Even On Water, Fire Safety Is a Top Priority

Water Ways
Honolulu Star Bulletin (10/11/97)
By Ray Pendleton

The past week was designated Fire Prevention Week by the Honolulu Fire Department and I can think of few places where fire prevention should be more diligently practiced than aboard a boat.

Given the confined space on a boat and the potential for being miles off shore, a fire would be an extremely frightening experience and would allow those on board only moments to react.

Statistically, the majority of boat fires occur during or soon after refueling and are caused by either mechanical failure or human error during the refueling process. By following the State's safe fueling tips, most of the hazard can be eliminated.

o Before refueling, inspect the boat's entire fuel system for leaks or deterioration, and tighten all connections.
o Always fill portable tanks off of the boat.
o When filling built-in tanks, remove all passengers, shut all hatches and ports, and shut off all engines, motors, and non-spark-proof electrical equipment.
o Keep a fully charged fire extinguisher at hand.
o Maintain metal-to-metal contact of the nozzle with the filler pipe to eliminate the build-up of static electricity.
o Do not overfill, but leave room for expansion of fuel in the tank. dd>o Wipe up all spilled fuel and either air out the rag or store it in a covered metal container.
o When the fueling is completed, always open up all ports and hatches to allow the boat to air out for at least five minutes as gasoline vapors tend to settle in low areas. Only use explosion-proof fans for ventilation.
o Look and smell for leaks and vapors before starting engines.

Other aspects of on-board fire prevention activities begin when a boat is purchased and they should continue through its entire ownership.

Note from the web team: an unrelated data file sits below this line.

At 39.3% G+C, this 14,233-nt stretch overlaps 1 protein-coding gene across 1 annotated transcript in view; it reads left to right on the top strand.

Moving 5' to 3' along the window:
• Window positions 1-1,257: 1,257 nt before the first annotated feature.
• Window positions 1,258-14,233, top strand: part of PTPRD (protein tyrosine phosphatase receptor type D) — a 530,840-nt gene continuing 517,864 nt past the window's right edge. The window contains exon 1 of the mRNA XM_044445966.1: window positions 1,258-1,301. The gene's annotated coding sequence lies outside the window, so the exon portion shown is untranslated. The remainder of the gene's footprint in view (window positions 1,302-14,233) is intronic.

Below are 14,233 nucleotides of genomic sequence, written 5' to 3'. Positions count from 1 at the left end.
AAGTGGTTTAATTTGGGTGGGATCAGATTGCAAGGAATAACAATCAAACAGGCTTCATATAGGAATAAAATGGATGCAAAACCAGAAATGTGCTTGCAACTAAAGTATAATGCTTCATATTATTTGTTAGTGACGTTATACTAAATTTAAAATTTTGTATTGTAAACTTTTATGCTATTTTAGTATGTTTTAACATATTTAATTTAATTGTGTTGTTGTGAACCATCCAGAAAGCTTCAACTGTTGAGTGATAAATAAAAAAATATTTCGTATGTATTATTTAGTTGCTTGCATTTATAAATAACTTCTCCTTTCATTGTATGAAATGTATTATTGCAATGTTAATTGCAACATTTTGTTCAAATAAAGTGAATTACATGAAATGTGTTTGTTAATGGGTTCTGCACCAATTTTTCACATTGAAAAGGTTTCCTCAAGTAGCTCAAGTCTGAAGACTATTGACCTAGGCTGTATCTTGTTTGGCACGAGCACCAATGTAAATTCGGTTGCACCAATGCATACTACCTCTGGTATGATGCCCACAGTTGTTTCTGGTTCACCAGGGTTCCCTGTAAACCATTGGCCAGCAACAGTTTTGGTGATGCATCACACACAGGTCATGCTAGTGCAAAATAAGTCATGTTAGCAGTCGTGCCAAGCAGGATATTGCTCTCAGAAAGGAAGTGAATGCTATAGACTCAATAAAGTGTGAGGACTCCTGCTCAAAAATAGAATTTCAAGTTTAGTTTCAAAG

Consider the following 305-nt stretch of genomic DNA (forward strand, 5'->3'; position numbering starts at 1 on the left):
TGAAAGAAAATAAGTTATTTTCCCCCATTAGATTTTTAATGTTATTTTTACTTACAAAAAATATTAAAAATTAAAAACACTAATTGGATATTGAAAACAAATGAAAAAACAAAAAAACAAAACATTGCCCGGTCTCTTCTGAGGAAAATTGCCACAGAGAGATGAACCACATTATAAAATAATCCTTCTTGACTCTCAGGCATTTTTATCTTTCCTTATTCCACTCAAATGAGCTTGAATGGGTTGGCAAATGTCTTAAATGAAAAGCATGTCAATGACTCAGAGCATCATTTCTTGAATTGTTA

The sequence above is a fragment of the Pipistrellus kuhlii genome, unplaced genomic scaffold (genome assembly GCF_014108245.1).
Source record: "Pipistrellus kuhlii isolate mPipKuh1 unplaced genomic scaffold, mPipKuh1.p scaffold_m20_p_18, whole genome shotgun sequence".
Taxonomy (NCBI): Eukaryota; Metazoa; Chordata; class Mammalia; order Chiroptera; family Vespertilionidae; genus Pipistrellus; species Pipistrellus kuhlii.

As with the fuel system, the electrical system should be routinely inspected for deterioration and the bilges should be checked for oil or fuel which must be removed.

Although most boats are constructed of materials that are flammable, their contents need not add to the fire load. Seat cushions, mattresses, upholstery, carpets and drapes are all available in fire proof or flame resistant materials.

Equipment for cooking is another potential on-board fire source. Always use approved alcohol, kerosene, propane, or electric stoves. Barbecues should be mounted outboard on the boat's railing.

Smoking has always been a major cause of fire and on board a boat it can be even more of a threat than on land. Even when smoking is only allowed above deck, the wind can whip a glowing ash through an open port where it can quickly spark a fire. Smokers must be warned of the hazard.

Along with fire prevention, boaters must always be prepared to extinguish a fire. And although they are surrounded by an abundant source of water, a dry chemical extinguisher is generally more effective on petroleum and electrical fires.

Just as all businesses are required to do, boat owners should have their extinguishers checked annually, even if they are still sealed and the gauges show they are still charged. The only thing more dangerous than having no extinguisher, is having one that doesn't work.

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